Tuesday, March 30, 2010

Medieval Short Story

Our Cultures (aka social studies) class is just finishing up a unit on the medieval times. One of the assignments was to pick a type of person out of a hat: kings, noble ladies, knights, Vikings, etc. and write a short story about one. My person was a minstrel; they were entertainers who traveled from town to town. This is my short story.

Edit: For context, I was in the seventh grade when I wrote this. - 2015

Becoming Ackerley Hughes
BA-BOOM!” Went the thunder. Lightening forked across the sky, looking like some great demon licking the sky to taste the air. I both love and hate thunderstorms; I love them because it was on the eve of a storm like this one that I started my new life as a minstrel. I hate them because that was also the night I ran away from home.
I was born Latisha Hughes, an innkeepers daughter who served up ale, mead, and cider to all of the people who came traveling through our small village. While I was bringing around the drinks, I would hear some of them talking about their ventures around the outside world. I soon decided that I wished I could go traveling around the kingdom; but there was just one problem with that, I was a girl. A girl destined to be an innkeeper’s wife. One day when I was about twelve, I saw the minstrels parading into town. They were doing somersaults and playing the lute and singing, they seemed such a merry bunch. One of them was juggling sticks of wood that had been stained a purplish color, probably berry juice, and I decided then and there that I was going to get out of this one horse village and travel around with the minstrels juggling. I watched that juggler carefully, trying to memorize everything about what he was doing, and the next day when I had a bit of extra time I found some good rocks and started practicing.
I started with only two, and then three. Every time minstrels came through town I would always watch for the jugglers. By the time I was fifteen, I had taught myself to juggler eight rocks at a time. I resolved that I was skilled enough to run away and become a minstrel. Preferably I would join up with a group. I started collecting the men’s clothing that the travelers would sometimes leave. Finally, when I had an outfit that more or less fitted me, I began to wait for the opportune moment for me to slip out. You may think me some awful person for wanting to leave my parents without saying a word; well my parents were never that nice to me, to them I was just another mouth to feed, so the thought of leaving home was more liberating than it was making me feel like some sort of family traitor.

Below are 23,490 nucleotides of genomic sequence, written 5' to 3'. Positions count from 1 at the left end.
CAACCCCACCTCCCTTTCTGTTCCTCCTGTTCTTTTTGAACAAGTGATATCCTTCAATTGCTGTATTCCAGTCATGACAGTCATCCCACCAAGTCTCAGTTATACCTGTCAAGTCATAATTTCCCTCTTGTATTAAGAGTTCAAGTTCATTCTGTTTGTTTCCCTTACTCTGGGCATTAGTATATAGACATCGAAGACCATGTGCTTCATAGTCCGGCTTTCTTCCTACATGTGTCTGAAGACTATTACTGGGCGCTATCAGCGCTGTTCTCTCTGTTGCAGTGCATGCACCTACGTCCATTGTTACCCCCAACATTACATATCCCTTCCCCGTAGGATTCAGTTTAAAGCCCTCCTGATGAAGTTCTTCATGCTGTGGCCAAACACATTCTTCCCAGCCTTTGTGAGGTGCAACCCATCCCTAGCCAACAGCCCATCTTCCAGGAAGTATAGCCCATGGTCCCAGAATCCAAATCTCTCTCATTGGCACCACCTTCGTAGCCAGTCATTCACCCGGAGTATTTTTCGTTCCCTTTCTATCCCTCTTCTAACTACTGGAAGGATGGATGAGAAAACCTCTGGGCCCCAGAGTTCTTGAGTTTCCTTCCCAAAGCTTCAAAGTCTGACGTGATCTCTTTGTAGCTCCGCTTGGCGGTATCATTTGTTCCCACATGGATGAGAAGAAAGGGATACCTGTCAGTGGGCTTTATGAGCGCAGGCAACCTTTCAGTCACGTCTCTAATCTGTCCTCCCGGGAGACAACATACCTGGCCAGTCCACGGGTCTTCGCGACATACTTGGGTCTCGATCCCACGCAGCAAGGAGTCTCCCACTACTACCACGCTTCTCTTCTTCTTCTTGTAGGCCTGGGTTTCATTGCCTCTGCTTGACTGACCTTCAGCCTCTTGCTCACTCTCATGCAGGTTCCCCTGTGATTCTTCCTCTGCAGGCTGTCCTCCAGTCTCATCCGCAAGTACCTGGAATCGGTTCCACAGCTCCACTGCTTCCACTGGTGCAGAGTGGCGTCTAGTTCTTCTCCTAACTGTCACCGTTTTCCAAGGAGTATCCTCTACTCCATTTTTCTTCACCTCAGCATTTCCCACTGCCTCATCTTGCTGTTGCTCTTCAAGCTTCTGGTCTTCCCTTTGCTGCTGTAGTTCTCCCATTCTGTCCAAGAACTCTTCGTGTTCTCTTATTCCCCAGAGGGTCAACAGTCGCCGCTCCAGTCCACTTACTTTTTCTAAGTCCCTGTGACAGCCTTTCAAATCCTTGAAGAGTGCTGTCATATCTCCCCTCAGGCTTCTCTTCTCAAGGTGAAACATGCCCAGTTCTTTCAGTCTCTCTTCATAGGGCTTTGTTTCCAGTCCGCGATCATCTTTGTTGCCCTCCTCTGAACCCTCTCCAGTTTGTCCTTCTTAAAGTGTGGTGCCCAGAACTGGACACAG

The opportune moment that I had been waiting for came on a blustery evening, it was a giant thunderstorm, and everyone was waiting it out, I had ‘gone to bed’ and gathered up a small bag of possessions including: a knife, some food, and my bracelet, which I intended to sell for money. Then I donned my boy clothes, cut my hair, and climbed out of my window. I took the north road; no one would be traveling at this hour with this weather. I walked, not really paying attention to where I was going, for I knew that it did not matter as long as I stayed on the road. The road forked, and I took the left road, I must have gone about a mile more when I saw a fire feebly winking in between trees off the road. I went over to investigate, knife in hand. The group of travelers around the fire did not look dangerous though, in fact they were minstrels. I approached them, explaining that I was an innkeepers son who had run away to become a minstrel. I introduced myself as Ackerley Hughes. Ackerley was my cousin’s name. I told them that I was a good juggler and would be honored if I could travel with them. They were extremely friendly and took me under their wing, I have been traveling with them ever since. They are my new family, but they never have asked me much about my past and I don’t ask them about theirs. It works quite well for keeping my true identity secret.
I have been with them for over a year now, and I have become even better at juggling, I have also picked up acting out the stories that my colleagues tell. I love my life of performing and travelling. It is all I ever dreamed it would be. Even though right now it is raining and I am soaked through. My best friend, Aeuuard is asleep, he could sleep through a crusade, I swear.
The next morning, our group of five packed up and went on our way, we were about a mile outside the nearest town, the leader of our group, Birkitt, began arranging us. I was going to juggle four balls, while Caldwell and Burleigh, The Brothers, would be doing cartwheels and somersaults, and at last Aeuuard and Birkitt were going to bring up the rear strumming away on their lutes. As we entered the town, the people clapped and cheered, someone called, asking us to tell a story. Aeuuard is a phenomenal storyteller, he began to tell one of a brave knight, one that he loves to tell. Burleigh and I begin acting out the parts. We were rewarded with a few coins they threw at us. The story lasted about thirty minutes or so, then the people of the town invited us into the public house. I do not like pubs that much because they remind me too much of the inn that I grew up in, but I went in anyway.